Sunday January 24, 2010
Valentine's Day Delights: Chilled oyster veloute
Before embarking on this recipe I have defined a three cooking terms: Fumet, Veloute and Sweating.
Wikipedia defines Veloute as a light stock (one in which the bones used have not been previously roasted), such as chicken, veal or fish stock, that is thickened with a blond roux. Thus the ingredients of a velouté are equal parts by mass butter and flour to form the roux, a light chicken, veal, or fish stock, and salt and pepper for seasoning. Bottom line, Veloute is basically a Bechamel sauce made with stock instead of milk. Commonly the sauce produced will be referred to by the type of stock used, for example, chicken velouté, or in this case, oyster veloute.
The recipe calls for 2 cups of fumet which is a concentrated stock made from fish or mushrooms, used to add flavor to less intensely flavored stocks or sauces. You can make your own fumet stock or you can purchase this in a gourmet market. I have provided a link to purchase this at FormaggioKitchen.com, which I find much easier to do.
Sweating vs. Sauteeing
The recipe calls for "sweating" which is a cooking process similar to sauteeing that helps draw out moisture from aromatics (such as onions, garlic, carrots celery) cooked in a small amount of fat; typically butter or olive oil, but most fats will do. The fats absorb the flavors released during the sweating process. This is done over low heat in a covered skillet. This enables the sweating/steam process which soften the ingredients. In this recipe we are sweating shallots, fennel, leeks, thyme, parsley, and bay leaves. Once the aromatics are translucent (you can see this best in the shallots), the process is complete. Unlike sauteeing, we are not looking to brown the aromatics, so it is good to stir the ingredients so no browning can occur.
Chilled Oyster Veloute with Black River Caviar
Recipe courtesy of Black River Caviar created by Douglas Keane- Executive Chef/Owner Cyrus Restaurant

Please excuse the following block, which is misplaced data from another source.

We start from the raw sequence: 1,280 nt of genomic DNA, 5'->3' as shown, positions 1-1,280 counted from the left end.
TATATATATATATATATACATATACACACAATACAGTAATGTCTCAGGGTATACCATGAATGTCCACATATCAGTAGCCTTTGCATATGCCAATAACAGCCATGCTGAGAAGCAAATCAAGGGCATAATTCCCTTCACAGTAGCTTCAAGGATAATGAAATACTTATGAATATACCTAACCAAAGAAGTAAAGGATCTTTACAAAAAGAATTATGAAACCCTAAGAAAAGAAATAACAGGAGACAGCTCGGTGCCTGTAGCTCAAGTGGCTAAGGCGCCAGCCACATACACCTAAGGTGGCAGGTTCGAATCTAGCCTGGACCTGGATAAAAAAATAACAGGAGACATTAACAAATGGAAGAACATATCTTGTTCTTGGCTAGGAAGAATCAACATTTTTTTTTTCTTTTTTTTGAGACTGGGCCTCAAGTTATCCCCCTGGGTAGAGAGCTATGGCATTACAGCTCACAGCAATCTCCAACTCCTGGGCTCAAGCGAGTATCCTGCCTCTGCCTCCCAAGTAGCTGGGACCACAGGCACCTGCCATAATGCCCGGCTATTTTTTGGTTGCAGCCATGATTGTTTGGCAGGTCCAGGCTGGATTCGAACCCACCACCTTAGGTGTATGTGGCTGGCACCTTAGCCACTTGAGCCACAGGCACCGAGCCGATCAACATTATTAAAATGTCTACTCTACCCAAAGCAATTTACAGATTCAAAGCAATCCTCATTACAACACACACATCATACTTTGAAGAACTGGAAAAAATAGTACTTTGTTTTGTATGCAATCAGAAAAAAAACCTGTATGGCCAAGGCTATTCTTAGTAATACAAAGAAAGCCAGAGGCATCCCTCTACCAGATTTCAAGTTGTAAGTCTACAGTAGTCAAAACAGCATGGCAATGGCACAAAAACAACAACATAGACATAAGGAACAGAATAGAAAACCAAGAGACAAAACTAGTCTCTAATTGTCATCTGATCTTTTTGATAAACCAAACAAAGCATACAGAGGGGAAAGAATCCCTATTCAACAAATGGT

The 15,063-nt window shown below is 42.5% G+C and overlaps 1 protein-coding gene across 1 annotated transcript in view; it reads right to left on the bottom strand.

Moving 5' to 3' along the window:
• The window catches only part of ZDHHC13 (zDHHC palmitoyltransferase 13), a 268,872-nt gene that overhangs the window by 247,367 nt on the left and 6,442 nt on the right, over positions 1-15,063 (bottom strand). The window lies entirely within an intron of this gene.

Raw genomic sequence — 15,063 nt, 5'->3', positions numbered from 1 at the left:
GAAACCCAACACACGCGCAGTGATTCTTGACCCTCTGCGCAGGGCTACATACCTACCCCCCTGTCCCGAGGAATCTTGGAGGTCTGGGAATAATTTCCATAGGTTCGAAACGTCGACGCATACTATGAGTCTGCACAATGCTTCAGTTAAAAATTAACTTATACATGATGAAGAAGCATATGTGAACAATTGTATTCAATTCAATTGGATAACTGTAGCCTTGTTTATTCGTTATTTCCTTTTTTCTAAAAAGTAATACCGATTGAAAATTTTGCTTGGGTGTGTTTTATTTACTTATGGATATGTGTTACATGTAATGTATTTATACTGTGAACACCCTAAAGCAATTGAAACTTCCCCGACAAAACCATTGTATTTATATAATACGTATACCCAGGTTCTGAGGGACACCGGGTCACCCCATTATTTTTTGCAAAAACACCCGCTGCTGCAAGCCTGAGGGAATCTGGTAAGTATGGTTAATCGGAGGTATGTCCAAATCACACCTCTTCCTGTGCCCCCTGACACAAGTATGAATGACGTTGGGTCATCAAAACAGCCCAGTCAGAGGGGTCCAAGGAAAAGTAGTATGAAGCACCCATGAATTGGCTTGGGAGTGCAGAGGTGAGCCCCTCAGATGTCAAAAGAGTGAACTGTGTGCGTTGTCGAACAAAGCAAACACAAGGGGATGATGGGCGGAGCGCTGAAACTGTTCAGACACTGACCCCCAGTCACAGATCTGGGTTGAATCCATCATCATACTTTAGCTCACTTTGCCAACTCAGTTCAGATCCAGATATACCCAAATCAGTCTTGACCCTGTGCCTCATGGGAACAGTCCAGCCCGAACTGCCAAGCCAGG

- 1/2 bottle champagne
- 2 cups fumet
- 2 cups shucked oysters and their liquor (reserve some oysters for plating)
- For each serving:
- 1 each, shallots (minced)
- 1/2 each, fennel bulb (sliced)
- 1 each, leeks (white part only, washed and sliced thin)
- 1/2 bunch thyme (chopped)
- 1/2 bunch parsley stems (chopped)
- 1 each bay leaves
- 2 cups heavy cream
- Heat a pan over medium low heat until
hot. Add a small amount of oil (no more than 2 tablespoons) to the pan
and swirl to coat. Let the oil heat for a few seconds. Add and sweat
shallots, fennel, leeks, thyme, parsley, and bay leaves, in a little
butter until tender. Make sure to get no color.
- Add oysters and their liquor and reduce.
- Add champagne and fumet and reduce by 4/5.
- Strain and transfer to another cooking vessel.
- Add heavy cream, bring to a boil and reduce until desired consistency.
- Chill well. Refresh with some fresh oyster liquor before serving.
- In a large bowl place two or three freshly shucked oysters
- Top each oyster with a large dollop of Uruguayan Black River Caviar and sprinkle fresh chives on top.
- Pour chilled soup at the table around oysters. Serve immediately
About Chef Douglas Keane
Since opening Cyrus, Chef Douglas Keane has received many accolades, including being named Food & Wine magazine's "Best New Chef," and San Francisco magazine's "Best Chef. He has received a four-star review from the San Francisco Chronicle and two stars from the esteemed Michelin Guide.
A Detroit native and graduate of Cornell University's prestigious School of Hotel Administration, Keane spent several years working in New York at the acclaimed Four Seasons and under Gray Kunz at Lespinasse, before making the move to San Francisco's venerable Jardinière where he was honored by the San Francisco Chronicle as a "Rising Star Chef."
Posted by terry dagrosa at 11:11AM on January 24 in / Permalink